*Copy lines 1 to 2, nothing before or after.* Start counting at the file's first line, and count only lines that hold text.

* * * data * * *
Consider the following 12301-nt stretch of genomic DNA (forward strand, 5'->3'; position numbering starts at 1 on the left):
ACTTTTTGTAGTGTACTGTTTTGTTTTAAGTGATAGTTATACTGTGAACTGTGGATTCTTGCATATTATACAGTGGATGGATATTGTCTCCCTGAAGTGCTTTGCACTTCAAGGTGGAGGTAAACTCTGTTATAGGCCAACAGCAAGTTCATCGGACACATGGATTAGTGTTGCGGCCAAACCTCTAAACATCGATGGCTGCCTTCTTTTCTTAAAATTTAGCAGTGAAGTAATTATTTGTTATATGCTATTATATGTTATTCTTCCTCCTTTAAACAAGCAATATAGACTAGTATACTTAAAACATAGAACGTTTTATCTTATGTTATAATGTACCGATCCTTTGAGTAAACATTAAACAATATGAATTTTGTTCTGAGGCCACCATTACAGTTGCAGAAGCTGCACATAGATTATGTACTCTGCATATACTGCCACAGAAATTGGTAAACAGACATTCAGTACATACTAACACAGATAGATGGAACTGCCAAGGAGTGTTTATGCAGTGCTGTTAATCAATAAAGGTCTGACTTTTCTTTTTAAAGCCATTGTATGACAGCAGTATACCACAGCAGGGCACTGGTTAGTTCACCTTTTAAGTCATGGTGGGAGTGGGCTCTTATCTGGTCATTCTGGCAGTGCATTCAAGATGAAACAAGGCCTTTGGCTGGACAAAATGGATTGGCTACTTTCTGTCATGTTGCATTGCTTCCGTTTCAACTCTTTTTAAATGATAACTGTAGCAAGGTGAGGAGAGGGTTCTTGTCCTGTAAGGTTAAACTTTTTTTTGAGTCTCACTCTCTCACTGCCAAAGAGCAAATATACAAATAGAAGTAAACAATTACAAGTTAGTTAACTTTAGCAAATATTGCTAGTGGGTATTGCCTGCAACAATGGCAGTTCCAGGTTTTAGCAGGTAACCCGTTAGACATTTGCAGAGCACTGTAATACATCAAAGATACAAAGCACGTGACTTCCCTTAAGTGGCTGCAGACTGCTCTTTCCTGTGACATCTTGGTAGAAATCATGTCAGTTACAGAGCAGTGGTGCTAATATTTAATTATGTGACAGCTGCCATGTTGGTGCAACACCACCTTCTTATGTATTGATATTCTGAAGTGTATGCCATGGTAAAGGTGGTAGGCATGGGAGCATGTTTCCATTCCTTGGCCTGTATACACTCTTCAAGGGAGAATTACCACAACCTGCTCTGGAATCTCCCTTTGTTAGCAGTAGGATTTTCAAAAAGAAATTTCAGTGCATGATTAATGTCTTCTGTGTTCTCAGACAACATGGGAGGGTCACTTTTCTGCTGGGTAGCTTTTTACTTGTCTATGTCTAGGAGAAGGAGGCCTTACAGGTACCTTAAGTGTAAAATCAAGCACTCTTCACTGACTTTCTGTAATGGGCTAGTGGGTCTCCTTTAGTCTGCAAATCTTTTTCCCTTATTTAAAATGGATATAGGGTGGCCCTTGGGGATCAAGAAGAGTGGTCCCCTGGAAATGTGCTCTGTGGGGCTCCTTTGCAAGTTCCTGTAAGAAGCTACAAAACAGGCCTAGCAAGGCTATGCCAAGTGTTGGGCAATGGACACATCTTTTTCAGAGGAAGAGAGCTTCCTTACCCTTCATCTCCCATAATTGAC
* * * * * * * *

Consider the following 12301-nt stretch of genomic DNA (forward strand, 5'->3'; position numbering starts at 1 on the left):
ACTTTTTGTAGTGTACTGTTTTGTTTTAAGTGATAGTTATACTGTGAACTGTGGATTCTTGCATATTATACAGTGGATGGATATTGTCTCCCTGAAGTGCTTTGCACTTCAAGGTGGAGGTAAACTCTGTTATAGGCCAACAGCAAGTTCATCGGACACATGGATTAGTGTTGCGGCCAAACCTCTAAACATCGATGGCTGCCTTCTTTTCTTAAAATTTAGCAGTGAAGTAATTATTTGTTATATGCTATTATATGTTATTCTTCCTCCTTTAAACAAGCAATATAGACTAGTATACTTAAAACATAGAACGTTTTATCTTATGTTATAATGTACCGATCCTTTGAGTAAACATTAAACAATATGAATTTTGTTCTGAGGCCACCATTACAGTTGCAGAAGCTGCACATAGATTATGTACTCTGCATATACTGCCACAGAAATTGGTAAACAGACATTCAGTACATACTAACACAGATAGATGGAACTGCCAAGGAGTGTTTATGCAGTGCTGTTAATCAATAAAGGTCTGACTTTTCTTTTTAAAGCCATTGTATGACAGCAGTATACCACAGCAGGGCACTGGTTAGTTCACCTTTTAAGTCATGGTGGGAGTGGGCTCTTATCTGGTCATTCTGGCAGTGCATTCAAGATGAAACAAGGCCTTTGGCTGGACAAAATGGATTGGCTACTTTCTGTCATGTTGCATTGCTTCCGTTTCAACTCTTTTTAAATGATAACTGTAGCAAGGTGAGGAGAGGGTTCTTGTCCTGTAAGGTTAAACTTTTTTTTGAGTCTCACTCTCTCACTGCCAAAGAGCAAATATACAAATAGAAGTAAACAATTACAAGTTAGTTAACTTTAGCAAATATTGCTAGTGGGTATTGCCTGCAACAATGGCAGTTCCAGGTTTTAGCAGGTAACCCGTTAGACATTTGCAGAGCACTGTAATACATCAAAGATACAAAGCACGTGACTTCCCTTAAGTGGCTGCAGACTGCTCTTTCCTGTGACATCTTGGTAGAAATCATGTCAGTTACAGAGCAGTGGTGCTAATATTTAATTATGTGACAGCTGCCATGTTGGTGCAACACCACCTTCTTATGTATTGATATTCTGAAGTGTATGCCATGGTAAAGGTGGTAGGCATGGGAGCATGTTTCCATTCCTTGGCCTGTATACACTCTTCAAGGGAGAATTACCACAACCTGCTCTGGAATCTCCCTTTGTTAGCAGTAGGATTTTCAAAAAGAAATTTCAGTGCATGATTAATGTCTTCTGTGTTCTCAGACAACATGGGAGGGTCACTTTTCTGCTGGGTAGCTTTTTACTTGTCTATGTCTAGGAGAAGGAGGCCTTACAGGTACCTTAAGTGTAAAATCAAGCACTCTTCACTGACTTTCTGTAATGGGCTAGTGGGTCTCCTTTAGTCTGCAAATCTTTTTCCCTTATTTAAAATGGATATAGGGTGGCCCTTGGGGATCAAGAAGAGTGGTCCCCTGGAAATGTGCTCTGTGGGGCTCCTTTGCAAGTTCCTGTAAGAAGCTACAAAACAGGCCTAGCAAGGCTATGCCAAGTGTTGGGCAATGGACACATCTTTTTCAGAGGAAGAGAGCTTCCTTACCCTTCATCTCCCATAATTGAC